Losers' Consent: Elections and Democratic Legitimacy

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Overview

"Democratic elections are designed to create unequal outcomes: for some to win others have to lose. This book examines the consequences of this inequality for the legitimacy of democratic political institutions and systems. Using survey data collected in democracies around the globe, the authors argue that losing generates ambivalent attitudes towards political authorities. Because the efficacy and ultimately the survival of democratic regimes can be seriously threatened if the losers do not consent to their loss, the central themes of this book focus on losing: how losers respond to their loss and how institutions shape losing. While there tends to be a gap in support for the political system between winners and losers, it is not ubiquitous. The book paints a picture of losers' consent that portrays losers as political actors whose experience and whose incentives to accept defeat are shaped both by who they are as individuals as well as the political environment in which loss is given meaning." Given that the winner-loser gap in legitimacy is a persistent feature of democratic politics, the findings presented in this book contain crucial implications for our understanding of the functioning and stability of democracies.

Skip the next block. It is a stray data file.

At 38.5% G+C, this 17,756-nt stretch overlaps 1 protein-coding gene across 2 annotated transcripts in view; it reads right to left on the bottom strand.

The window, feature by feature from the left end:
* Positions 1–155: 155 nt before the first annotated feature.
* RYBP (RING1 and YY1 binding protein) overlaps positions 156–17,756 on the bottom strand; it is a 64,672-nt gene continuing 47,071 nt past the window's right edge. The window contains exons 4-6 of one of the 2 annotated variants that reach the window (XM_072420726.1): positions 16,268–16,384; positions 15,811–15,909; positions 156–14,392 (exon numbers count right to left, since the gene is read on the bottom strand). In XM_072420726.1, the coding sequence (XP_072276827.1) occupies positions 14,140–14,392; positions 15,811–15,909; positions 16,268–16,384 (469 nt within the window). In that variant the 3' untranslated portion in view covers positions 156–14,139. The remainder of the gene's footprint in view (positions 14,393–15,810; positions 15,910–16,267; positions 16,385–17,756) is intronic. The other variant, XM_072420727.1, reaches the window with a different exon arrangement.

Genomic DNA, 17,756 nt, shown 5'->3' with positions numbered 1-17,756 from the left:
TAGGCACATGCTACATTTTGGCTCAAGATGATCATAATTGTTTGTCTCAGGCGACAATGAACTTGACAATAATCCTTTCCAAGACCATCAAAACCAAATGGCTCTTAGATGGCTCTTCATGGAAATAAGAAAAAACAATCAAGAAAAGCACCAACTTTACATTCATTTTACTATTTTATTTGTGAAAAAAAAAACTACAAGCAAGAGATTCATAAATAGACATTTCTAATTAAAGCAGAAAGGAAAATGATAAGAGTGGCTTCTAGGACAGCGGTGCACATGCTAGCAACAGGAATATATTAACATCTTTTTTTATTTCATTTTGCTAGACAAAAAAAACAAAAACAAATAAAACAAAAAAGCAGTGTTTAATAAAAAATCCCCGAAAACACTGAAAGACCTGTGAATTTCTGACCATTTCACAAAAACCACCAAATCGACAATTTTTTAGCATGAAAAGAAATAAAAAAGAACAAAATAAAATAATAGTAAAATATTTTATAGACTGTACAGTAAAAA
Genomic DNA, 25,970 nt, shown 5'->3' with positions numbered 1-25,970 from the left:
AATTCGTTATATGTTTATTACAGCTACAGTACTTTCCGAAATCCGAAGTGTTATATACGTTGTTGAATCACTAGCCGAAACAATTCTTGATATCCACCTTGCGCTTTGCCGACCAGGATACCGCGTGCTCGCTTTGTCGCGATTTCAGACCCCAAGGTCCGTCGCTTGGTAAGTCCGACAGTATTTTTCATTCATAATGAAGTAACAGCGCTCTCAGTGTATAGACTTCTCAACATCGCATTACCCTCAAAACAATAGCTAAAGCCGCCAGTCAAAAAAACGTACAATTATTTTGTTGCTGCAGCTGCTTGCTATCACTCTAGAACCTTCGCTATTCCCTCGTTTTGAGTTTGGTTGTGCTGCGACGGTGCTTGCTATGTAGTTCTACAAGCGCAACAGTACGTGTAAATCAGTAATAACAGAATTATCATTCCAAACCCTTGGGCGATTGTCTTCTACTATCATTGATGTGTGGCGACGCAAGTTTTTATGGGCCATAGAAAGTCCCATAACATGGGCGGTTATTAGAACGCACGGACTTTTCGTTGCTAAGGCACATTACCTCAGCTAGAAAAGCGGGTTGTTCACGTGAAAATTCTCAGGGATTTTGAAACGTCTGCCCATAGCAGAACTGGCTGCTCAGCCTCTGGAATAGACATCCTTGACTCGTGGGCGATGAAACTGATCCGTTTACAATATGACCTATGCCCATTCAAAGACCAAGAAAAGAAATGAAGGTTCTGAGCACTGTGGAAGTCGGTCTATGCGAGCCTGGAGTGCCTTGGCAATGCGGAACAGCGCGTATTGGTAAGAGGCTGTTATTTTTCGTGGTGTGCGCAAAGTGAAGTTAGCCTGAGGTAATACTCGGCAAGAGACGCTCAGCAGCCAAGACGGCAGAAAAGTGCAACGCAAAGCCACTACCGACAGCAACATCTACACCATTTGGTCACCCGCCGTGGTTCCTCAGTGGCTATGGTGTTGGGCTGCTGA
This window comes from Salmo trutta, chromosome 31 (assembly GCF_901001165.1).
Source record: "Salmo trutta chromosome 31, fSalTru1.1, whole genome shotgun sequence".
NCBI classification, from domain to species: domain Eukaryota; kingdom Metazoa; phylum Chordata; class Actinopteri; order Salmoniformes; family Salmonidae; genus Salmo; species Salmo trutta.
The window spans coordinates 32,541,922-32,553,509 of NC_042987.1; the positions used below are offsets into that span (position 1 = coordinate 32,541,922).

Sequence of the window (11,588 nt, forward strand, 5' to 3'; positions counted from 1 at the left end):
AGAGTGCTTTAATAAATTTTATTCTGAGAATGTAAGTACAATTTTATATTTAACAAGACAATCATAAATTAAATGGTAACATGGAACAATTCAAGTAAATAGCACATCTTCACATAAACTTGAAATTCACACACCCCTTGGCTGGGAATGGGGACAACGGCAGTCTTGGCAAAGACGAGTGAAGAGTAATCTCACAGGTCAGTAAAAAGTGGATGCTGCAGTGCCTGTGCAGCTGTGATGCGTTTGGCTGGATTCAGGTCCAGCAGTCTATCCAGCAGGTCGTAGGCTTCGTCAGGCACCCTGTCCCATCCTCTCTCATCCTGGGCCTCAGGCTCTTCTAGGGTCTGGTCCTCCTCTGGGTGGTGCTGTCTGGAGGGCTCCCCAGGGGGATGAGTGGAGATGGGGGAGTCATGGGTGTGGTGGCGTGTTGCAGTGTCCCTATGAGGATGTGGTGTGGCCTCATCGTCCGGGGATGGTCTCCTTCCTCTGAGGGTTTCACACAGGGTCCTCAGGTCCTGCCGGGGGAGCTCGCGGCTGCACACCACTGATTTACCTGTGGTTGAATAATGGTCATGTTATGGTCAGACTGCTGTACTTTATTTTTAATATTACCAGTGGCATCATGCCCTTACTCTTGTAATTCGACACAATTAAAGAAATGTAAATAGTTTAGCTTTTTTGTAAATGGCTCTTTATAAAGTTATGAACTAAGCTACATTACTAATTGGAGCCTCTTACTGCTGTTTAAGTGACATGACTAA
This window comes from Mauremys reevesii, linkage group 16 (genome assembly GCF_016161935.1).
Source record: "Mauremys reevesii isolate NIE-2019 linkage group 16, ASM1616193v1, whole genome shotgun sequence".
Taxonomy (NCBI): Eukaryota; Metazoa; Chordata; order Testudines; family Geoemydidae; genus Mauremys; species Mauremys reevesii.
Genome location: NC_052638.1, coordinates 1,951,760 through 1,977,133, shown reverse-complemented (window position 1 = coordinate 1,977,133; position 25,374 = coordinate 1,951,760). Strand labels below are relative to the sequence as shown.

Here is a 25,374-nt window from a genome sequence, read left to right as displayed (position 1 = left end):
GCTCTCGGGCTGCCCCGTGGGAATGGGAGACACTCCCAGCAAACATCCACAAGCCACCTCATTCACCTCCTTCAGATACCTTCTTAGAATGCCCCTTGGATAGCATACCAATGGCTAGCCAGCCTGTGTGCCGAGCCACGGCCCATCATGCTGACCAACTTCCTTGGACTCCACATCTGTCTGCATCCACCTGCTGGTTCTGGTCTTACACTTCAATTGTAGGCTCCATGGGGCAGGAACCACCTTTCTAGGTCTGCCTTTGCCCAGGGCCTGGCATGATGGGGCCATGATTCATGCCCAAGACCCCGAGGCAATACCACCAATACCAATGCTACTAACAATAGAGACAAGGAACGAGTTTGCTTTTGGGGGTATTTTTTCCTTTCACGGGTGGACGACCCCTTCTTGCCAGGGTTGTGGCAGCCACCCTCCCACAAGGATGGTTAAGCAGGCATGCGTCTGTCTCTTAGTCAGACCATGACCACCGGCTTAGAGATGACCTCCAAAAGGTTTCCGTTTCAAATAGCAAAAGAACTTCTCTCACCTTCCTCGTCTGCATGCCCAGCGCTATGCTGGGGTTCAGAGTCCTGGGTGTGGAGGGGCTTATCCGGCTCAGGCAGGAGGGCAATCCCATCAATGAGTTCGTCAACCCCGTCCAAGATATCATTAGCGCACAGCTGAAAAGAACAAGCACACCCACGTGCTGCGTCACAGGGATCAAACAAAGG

"Based on data from democracies across the globe, this book examines how election losers and their supporters respond to their loss and how institutions shape losing"--Provided by publisher.

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Product Details

  • ISBN-13: 9780199276387
  • Publisher: Oxford University Press, USA
  • Publication date: 4/7/2005
  • Series: Comparative Politics Series
  • Pages: 234
  • Product dimensions: 9.20 (w) x 6.20 (h) x 0.90 (d)

Meet the Author

Christopher J. Anderson is Professor of Government at Cornell University.
André Blais is Professor of Political Science at the Unversity of Montreal.
Shaun Bowler is Professor of Political Science at the University of California, Riverside.
Todd Donovan is Professor of Political Science at Western Washington University.
Ola Listhaug is Professor of Political Science at The Norwegian University of Science and Technology.

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Table of Contents

1. Winning Isn't Everything: Losers' Consent and Democratic Legitimacy
Part 1: The Winner-Loser Gap
2. Political Legitimacy and the Winner-Loser Gap
3. The Winner-Loser Gap: Contours and Boundaries
4. The Dynamics of Losers' Consent: Persistance and Change in the Winner-Loser Gap
Part 2: Understanding Differences in Losers' Consent
5. Individual Differences in Losers' Consent
6. Winning and Losing in Old and New Democracies
7. How Political Institutions Shape Losers' Consent
8. Comparing Losers' Assessments of Electoral Democracy
9. Losing and Support for Institutional Change
10. Conclusion: Graceful Losers and the Democratic Bargain
Appendix
References
Index

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